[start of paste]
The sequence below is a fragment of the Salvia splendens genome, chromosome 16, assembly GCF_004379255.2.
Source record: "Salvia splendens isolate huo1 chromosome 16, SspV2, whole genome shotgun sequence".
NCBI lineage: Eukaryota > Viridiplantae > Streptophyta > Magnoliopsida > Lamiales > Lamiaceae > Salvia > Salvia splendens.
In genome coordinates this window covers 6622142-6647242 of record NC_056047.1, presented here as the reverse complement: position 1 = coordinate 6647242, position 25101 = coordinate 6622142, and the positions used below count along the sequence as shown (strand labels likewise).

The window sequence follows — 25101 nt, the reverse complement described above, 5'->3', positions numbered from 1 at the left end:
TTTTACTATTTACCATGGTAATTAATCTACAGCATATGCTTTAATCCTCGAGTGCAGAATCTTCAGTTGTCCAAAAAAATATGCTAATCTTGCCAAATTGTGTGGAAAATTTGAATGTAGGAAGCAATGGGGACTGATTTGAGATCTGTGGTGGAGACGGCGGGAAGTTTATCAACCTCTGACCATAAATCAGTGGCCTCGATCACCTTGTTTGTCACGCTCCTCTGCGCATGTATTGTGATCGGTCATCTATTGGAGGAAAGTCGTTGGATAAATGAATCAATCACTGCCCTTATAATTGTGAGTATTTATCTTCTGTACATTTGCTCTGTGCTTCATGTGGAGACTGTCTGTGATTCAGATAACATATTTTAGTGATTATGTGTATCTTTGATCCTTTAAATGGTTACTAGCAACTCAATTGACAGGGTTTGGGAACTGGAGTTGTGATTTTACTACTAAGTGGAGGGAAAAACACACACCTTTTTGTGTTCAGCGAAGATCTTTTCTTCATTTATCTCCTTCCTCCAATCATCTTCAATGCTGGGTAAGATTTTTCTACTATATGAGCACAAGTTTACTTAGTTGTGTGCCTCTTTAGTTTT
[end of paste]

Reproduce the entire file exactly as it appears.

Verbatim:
The sequence below is a fragment of the Salvia splendens genome, chromosome 16, assembly GCF_004379255.2.
Source record: "Salvia splendens isolate huo1 chromosome 16, SspV2, whole genome shotgun sequence".
NCBI lineage: Eukaryota > Viridiplantae > Streptophyta > Magnoliopsida > Lamiales > Lamiaceae > Salvia > Salvia splendens.
In genome coordinates this window covers 6622142-6647242 of record NC_056047.1, presented here as the reverse complement: position 1 = coordinate 6647242, position 25101 = coordinate 6622142, and the positions used below count along the sequence as shown (strand labels likewise).

The window sequence follows — 25101 nt, the reverse complement described above, 5'->3', positions numbered from 1 at the left end:
TTTTACTATTTACCATGGTAATTAATCTACAGCATATGCTTTAATCCTCGAGTGCAGAATCTTCAGTTGTCCAAAAAAATATGCTAATCTTGCCAAATTGTGTGGAAAATTTGAATGTAGGAAGCAATGGGGACTGATTTGAGATCTGTGGTGGAGACGGCGGGAAGTTTATCAACCTCTGACCATAAATCAGTGGCCTCGATCACCTTGTTTGTCACGCTCCTCTGCGCATGTATTGTGATCGGTCATCTATTGGAGGAAAGTCGTTGGATAAATGAATCAATCACTGCCCTTATAATTGTGAGTATTTATCTTCTGTACATTTGCTCTGTGCTTCATGTGGAGACTGTCTGTGATTCAGATAACATATTTTAGTGATTATGTGTATCTTTGATCCTTTAAATGGTTACTAGCAACTCAATTGACAGGGTTTGGGAACTGGAGTTGTGATTTTACTACTAAGTGGAGGGAAAAACACACACCTTTTTGTGTTCAGCGAAGATCTTTTCTTCATTTATCTCCTTCCTCCAATCATCTTCAATGCTGGGTAAGATTTTTCTACTATATGAGCACAAGTTTACTTAGTTGTGTGCCTCTTTAGTTTT